MOUNTAIN IRON, MINN.
A plan hatched by three adjoining Iron Range school districts to build a new high school fell through more than a year ago after the boards in two of the districts backed out.
But though the idea fell through, it has generated a new discussion on the Range about how its small districts might work together — taking advantage of their unique position as beneficiaries of the surrounding mines — to build modern schools.
The combined school project would have served students from the Mountain Iron-Buhl, Virginia and Eveleth-Gilbert districts while providing a measure of autonomy for each — through independent sports teams, for instance.
Part of the idea was to build a joint, regional school while avoiding the kind of traditional consolidation that can sap the morale of communities that lose their schools. For a time, it appeared that the project might be eligible for money in a new fund, created from the taxes paid by taconite mining companies, for school districts that come up with creative proposals for working together.
“We felt, early on, that this joint school idea might be the signature project right out of the chute,” said Mark Phillips, the commissioner of the Iron Range Resources and Rehabilitation Board (IRRRB), which approves projects for the new taconite-derived funding. “But it didn’t have grassroots support.” The Virginia and Eveleth-Gilbert districts ultimately opted out.
The Legislature, hoping to spur innovation in aging Iron Range schools, created the school fund in 2014. The fund, which captures a sliver of the money generated by production and occupation taxes paid by the mines, currently has about $7.3 million, according to the IRRRB.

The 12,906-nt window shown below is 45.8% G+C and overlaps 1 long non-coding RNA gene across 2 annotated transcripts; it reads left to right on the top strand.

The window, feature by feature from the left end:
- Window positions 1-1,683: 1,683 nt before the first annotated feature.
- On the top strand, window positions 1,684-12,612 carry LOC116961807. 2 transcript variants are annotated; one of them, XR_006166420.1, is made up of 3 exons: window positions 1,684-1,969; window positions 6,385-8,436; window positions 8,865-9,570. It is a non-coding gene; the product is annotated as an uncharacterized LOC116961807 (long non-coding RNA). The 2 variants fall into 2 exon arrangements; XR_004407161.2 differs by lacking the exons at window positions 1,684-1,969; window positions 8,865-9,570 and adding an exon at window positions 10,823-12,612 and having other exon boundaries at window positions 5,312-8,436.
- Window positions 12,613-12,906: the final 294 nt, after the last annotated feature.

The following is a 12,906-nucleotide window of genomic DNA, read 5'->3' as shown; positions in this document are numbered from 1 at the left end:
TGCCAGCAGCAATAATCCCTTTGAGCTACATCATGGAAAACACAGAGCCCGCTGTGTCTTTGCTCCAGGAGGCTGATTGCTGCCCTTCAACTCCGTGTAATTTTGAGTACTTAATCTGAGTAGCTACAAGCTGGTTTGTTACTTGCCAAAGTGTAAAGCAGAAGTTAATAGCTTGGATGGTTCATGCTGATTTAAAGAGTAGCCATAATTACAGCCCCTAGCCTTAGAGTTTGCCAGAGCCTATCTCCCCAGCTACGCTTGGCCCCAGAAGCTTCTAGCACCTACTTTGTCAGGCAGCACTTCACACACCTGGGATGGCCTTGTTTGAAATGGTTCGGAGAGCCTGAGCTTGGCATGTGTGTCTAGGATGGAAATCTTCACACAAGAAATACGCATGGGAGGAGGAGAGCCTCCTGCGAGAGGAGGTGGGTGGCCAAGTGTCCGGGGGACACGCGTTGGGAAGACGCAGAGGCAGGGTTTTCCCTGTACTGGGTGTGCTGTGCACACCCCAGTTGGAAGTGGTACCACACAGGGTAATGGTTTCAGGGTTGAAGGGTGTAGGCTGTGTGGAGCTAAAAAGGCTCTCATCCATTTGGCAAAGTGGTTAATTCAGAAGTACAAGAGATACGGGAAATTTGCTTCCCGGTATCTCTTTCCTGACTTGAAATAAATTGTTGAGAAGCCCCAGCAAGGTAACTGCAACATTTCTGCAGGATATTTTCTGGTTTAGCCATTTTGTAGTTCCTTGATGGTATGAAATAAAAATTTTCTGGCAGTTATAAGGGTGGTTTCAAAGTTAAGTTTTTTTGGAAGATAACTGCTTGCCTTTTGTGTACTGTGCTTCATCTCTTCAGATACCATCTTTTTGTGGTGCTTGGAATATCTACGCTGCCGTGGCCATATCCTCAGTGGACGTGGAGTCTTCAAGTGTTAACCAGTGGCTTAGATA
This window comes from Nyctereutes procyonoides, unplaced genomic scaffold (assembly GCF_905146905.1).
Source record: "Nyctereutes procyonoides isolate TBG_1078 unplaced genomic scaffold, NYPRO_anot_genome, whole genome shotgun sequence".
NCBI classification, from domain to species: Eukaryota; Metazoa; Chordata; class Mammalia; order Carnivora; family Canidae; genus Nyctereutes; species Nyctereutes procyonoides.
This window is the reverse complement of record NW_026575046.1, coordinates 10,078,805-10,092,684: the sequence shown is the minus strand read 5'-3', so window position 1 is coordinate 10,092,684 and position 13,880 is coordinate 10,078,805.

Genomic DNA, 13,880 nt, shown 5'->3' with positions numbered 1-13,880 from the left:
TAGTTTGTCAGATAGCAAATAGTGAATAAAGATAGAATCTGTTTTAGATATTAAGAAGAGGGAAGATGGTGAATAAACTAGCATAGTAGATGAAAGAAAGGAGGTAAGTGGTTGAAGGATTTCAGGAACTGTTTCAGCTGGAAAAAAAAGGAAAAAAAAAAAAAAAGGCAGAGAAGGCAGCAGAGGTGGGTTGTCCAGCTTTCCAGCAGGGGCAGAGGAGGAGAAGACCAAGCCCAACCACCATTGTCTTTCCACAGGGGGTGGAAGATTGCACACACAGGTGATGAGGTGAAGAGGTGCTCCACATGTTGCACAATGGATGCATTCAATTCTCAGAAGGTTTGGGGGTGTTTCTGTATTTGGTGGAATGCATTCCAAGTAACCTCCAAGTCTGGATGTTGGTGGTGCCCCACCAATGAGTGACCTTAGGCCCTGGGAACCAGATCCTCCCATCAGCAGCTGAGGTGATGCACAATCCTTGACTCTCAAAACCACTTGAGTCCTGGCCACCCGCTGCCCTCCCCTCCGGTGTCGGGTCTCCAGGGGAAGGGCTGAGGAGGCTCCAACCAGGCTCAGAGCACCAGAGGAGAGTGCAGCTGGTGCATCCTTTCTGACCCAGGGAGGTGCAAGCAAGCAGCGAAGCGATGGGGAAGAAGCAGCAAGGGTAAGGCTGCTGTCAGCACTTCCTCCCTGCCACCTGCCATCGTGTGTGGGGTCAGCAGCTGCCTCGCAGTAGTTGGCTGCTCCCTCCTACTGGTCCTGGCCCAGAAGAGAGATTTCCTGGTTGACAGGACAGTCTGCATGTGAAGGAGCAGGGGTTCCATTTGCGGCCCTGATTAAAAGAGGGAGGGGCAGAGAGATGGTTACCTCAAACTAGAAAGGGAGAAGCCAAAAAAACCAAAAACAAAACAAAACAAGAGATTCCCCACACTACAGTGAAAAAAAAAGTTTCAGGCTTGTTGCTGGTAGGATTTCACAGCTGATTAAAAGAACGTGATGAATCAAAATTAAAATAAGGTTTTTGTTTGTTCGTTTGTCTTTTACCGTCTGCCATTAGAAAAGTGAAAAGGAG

The agency plans to review the law this fall and begin writing guidelines for projects that will be eligible for funding — welcome news to superintendents and school board members who have been waiting for guidance.
Phillips said he envisions many kinds of collaborations, from a sharing of transportation costs to investments in communications technology that will help districts share curriculum.
Mountain Iron-Buhl High School, in the wake of the failed “co-location” plan, now plans to build a new, $29 million high school. The school, which serves grades 7-12, was built in 1910 and suffers from poor energy efficiency and other age-related problems, according to school officials. (A 1956 addition is still referred to as the “new wing.”)
Recent graduating classes are holding steady at around 30 students. Officials hope to know whether they will receive any money from the IRRRB before asking voters to approve a levy referendum in the spring.
The closeness of Mountain Iron, Virginia, Eveleth and Gilbert — known collectively as the Quad Cities — reflects the way Iron Range towns evolved, more than a century ago, around the mines, creating loyalties and factions, particularly around high school sports.
“People so much relate to the school in their district and the alliances to sports and fine arts and competitions,” said John Klarich, Mountain Iron superintendent. “Up North, that is just the heritage of the people.”
Still other Iron Range districts have joined forces over the years, such as Aurora-Hoyt Lakes and Biwabik, which formed Mesabi East High School more than two decades ago.
Virginia School Board Member Stacey Sundquist said that while change is certain, the challenge is to uncover new ideas and rethink what Iron Range schools can be.
“People are not opposed to some kind of consolidation or co-location,” she said. “But to have three schools in one building — each school basically run independently? I’m not sure that was the way to do it.”
Gregg Aamot is the author of “The New Minnesotans: Stories of Immigrants and Refugees” and teaches English at Ridgewater College.